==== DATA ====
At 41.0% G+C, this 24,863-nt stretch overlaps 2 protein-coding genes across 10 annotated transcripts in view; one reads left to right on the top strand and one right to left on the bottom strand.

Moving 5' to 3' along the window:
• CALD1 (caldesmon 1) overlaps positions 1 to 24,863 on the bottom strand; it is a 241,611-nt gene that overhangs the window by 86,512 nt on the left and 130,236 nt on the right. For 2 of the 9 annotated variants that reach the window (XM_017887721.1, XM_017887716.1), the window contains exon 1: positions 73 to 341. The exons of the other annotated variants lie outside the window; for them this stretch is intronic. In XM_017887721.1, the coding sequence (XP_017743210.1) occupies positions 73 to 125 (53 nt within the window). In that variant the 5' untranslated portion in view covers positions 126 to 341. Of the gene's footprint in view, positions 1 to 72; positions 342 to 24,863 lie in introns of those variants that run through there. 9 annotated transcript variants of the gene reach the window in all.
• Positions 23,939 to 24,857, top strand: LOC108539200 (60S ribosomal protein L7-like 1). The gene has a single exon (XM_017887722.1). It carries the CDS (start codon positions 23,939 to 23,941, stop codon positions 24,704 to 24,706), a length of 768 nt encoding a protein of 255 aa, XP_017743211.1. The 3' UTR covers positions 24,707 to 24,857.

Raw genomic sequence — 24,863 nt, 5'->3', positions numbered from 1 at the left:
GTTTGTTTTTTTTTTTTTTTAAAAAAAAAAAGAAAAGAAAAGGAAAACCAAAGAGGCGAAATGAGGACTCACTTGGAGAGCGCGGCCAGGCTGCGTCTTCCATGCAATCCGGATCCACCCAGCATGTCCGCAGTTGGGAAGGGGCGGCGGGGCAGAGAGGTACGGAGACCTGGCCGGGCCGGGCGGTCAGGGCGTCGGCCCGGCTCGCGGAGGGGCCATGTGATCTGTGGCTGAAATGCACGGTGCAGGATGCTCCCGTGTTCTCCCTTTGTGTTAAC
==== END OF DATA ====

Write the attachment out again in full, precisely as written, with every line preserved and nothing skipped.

At 41.0% G+C, this 24,863-nt stretch overlaps 2 protein-coding genes across 10 annotated transcripts in view; one reads left to right on the top strand and one right to left on the bottom strand.

Moving 5' to 3' along the window:
• CALD1 (caldesmon 1) overlaps positions 1 to 24,863 on the bottom strand; it is a 241,611-nt gene that overhangs the window by 86,512 nt on the left and 130,236 nt on the right. For 2 of the 9 annotated variants that reach the window (XM_017887721.1, XM_017887716.1), the window contains exon 1: positions 73 to 341. The exons of the other annotated variants lie outside the window; for them this stretch is intronic. In XM_017887721.1, the coding sequence (XP_017743210.1) occupies positions 73 to 125 (53 nt within the window). In that variant the 5' untranslated portion in view covers positions 126 to 341. Of the gene's footprint in view, positions 1 to 72; positions 342 to 24,863 lie in introns of those variants that run through there. 9 annotated transcript variants of the gene reach the window in all.
• Positions 23,939 to 24,857, top strand: LOC108539200 (60S ribosomal protein L7-like 1). The gene has a single exon (XM_017887722.1). It carries the CDS (start codon positions 23,939 to 23,941, stop codon positions 24,704 to 24,706), a length of 768 nt encoding a protein of 255 aa, XP_017743211.1. The 3' UTR covers positions 24,707 to 24,857.

Raw genomic sequence — 24,863 nt, 5'->3', positions numbered from 1 at the left:
GTTTGTTTTTTTTTTTTTTTAAAAAAAAAAAGAAAAGAAAAGGAAAACCAAAGAGGCGAAATGAGGACTCACTTGGAGAGCGCGGCCAGGCTGCGTCTTCCATGCAATCCGGATCCACCCAGCATGTCCGCAGTTGGGAAGGGGCGGCGGGGCAGAGAGGTACGGAGACCTGGCCGGGCCGGGCGGTCAGGGCGTCGGCCCGGCTCGCGGAGGGGCCATGTGATCTGTGGCTGAAATGCACGGTGCAGGATGCTCCCGTGTTCTCCCTTTGTGTTAAC